"I hate to admit it, but now I have one too. Yes, I bought a mobile phone. I've taken a cable TV subscription, too. It's not because I really need them; I could get by perfectly well without these things. But my friends all have them. They talk about them and I hate to feel left out," Matilda Blyth admits. "Often that's how it goes with new technology. The device has a function but it's not the main reason people buy it. They buy it for everything it expresses about who they are and whom they identify with. It is a way for people to communicate socially shared meanings. Technology acts as social glue, holding people together."
When you ask designers about this topic it becomes clear that they are generally not well informed, Blyth explains. "They have specific conceptions of consumers, believing that they buy a new product because it meets a certain need. But in reality people rarely have a well-worked-out picture of their future desires."
People often admit that they do not really need technological devices such as the computer, Blyth says. But they are keen enough to show the researchers what they can do with it and what it means to them. They show off their own Web sites, or a screen-saver that has been scanned from a holiday snapshot, says Blyth. "You can see how the computer has taken on socially significant meanings for the family. It has become integrated into the home, often occupying a prominent place in the living room. This broadcasts a message to visitors: look at what a high-tech family we are!"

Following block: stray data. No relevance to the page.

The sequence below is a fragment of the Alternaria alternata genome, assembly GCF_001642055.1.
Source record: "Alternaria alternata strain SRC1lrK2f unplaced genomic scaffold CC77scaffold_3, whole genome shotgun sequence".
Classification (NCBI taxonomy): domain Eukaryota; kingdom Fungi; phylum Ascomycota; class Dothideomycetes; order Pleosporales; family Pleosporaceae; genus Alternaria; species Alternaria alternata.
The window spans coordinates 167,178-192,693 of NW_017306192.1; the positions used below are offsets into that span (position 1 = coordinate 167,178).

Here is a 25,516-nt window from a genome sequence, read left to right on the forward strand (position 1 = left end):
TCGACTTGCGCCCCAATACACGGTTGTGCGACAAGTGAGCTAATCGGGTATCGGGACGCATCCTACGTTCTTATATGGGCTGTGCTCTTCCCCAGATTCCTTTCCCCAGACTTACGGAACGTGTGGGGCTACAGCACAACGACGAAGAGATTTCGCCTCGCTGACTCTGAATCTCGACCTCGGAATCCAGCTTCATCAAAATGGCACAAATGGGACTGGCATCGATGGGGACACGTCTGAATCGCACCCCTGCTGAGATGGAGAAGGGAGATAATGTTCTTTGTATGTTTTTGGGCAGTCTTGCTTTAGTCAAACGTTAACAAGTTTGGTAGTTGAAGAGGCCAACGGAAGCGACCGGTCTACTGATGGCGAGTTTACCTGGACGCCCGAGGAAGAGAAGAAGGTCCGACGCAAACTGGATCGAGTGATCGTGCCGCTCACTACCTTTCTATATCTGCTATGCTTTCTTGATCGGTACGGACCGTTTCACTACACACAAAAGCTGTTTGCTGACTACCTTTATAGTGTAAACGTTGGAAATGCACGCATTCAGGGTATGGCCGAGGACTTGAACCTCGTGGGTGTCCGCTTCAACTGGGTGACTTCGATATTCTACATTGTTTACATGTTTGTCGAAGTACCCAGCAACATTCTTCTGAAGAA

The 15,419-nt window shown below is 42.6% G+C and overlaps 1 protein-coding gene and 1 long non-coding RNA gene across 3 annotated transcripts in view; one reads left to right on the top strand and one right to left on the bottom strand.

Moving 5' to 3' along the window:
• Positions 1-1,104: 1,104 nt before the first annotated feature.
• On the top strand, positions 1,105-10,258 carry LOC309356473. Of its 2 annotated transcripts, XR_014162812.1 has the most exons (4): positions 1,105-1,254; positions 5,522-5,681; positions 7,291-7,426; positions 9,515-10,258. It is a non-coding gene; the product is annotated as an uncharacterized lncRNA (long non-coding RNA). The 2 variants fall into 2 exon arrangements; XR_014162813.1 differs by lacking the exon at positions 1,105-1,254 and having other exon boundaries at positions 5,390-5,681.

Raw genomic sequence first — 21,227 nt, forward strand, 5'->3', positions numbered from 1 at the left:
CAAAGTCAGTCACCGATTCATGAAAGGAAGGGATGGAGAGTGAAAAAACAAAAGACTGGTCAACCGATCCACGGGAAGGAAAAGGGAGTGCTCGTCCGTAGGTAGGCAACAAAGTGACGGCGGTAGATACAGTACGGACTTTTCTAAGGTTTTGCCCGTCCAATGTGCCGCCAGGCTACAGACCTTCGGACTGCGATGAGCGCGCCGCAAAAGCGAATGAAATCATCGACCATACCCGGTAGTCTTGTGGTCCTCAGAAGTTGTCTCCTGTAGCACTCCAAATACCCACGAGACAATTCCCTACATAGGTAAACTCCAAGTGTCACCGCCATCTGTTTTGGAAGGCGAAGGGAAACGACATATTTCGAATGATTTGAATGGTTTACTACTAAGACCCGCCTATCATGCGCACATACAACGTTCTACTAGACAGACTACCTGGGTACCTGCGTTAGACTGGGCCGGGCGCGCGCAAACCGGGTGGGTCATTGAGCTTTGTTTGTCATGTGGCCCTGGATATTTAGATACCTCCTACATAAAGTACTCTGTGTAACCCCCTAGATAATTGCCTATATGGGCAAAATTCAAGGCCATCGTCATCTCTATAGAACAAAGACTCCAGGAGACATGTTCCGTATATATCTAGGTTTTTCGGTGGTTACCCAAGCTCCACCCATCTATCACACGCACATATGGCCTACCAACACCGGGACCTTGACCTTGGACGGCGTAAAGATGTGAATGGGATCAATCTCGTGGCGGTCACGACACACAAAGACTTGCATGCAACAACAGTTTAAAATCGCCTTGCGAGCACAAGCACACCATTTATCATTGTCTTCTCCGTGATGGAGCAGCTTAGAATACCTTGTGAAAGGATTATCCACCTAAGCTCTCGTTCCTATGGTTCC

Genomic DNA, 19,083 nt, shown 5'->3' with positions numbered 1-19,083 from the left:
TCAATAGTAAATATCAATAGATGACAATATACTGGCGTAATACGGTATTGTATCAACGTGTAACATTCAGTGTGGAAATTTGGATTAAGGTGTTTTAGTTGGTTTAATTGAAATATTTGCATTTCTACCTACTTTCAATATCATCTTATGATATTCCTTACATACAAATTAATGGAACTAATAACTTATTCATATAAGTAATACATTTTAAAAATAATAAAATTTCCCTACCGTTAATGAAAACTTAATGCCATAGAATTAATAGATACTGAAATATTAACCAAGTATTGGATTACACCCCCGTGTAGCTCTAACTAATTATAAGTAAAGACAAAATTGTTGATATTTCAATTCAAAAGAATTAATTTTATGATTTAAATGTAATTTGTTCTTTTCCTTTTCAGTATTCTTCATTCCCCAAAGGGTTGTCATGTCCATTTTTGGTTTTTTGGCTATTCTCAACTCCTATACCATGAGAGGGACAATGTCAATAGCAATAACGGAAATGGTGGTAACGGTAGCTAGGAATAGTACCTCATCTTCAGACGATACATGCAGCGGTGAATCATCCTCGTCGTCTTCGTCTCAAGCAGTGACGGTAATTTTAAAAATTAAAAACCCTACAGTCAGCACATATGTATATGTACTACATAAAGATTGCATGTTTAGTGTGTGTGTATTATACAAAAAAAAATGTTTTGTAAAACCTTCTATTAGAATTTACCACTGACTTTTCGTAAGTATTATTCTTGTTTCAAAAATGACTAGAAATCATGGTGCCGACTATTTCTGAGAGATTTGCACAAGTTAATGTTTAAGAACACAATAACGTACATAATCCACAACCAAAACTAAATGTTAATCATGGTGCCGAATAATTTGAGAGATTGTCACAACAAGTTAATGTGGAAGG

A home computer is not simply a functional appliance, according to Blyth. "Its mere presence sends messages to others outside the family, whilst it also stimulates and enriches communication between members of the family. Often its presence means new issues come up in conversation within the family circle. Should mother or father start working at home more? Are there risks involved with children spending hours in a chat room with some stranger on the far side of the world? Should parents worry about their children downloading pornographic pictures?" New technology enables people to vocalize their own concerns, introducing subjects that are not directly related to the hardware itself. In this respect, technology plays a part in determining family values and illustrating how families perceive the world around them, she adds.
"I would like to tell designers not to pay too much attention to what people say they want but to look at what they actually do. I have been conducting a study on 20 British families over several years. I have spent time at home with them, gone shopping with them, had dinner with them and watched TV with them. All the time, I observed the way they behave toward technology," Blyth says. "If you look at technologies like this, you forget that they are useful, and you begin to see that they are good for looking at how people express themselves. Most of the families I followed admitted outright that they didn't really need the appliances they have. They seem to be used as devices to formulate identity and structure "correct" forms of consumption."
Blyth explains: "Sometimes a piece of hardware becomes so familiar that people stop seeing it as technology. I asked a few people to photograph all the technological appliances in their house. They often left out the telephone. "That's not technology," they said, because it had become so integrated into the everyday activities of the home. So it seems that people rank their domestic hardware in a certain order, according to how it fits into their lives."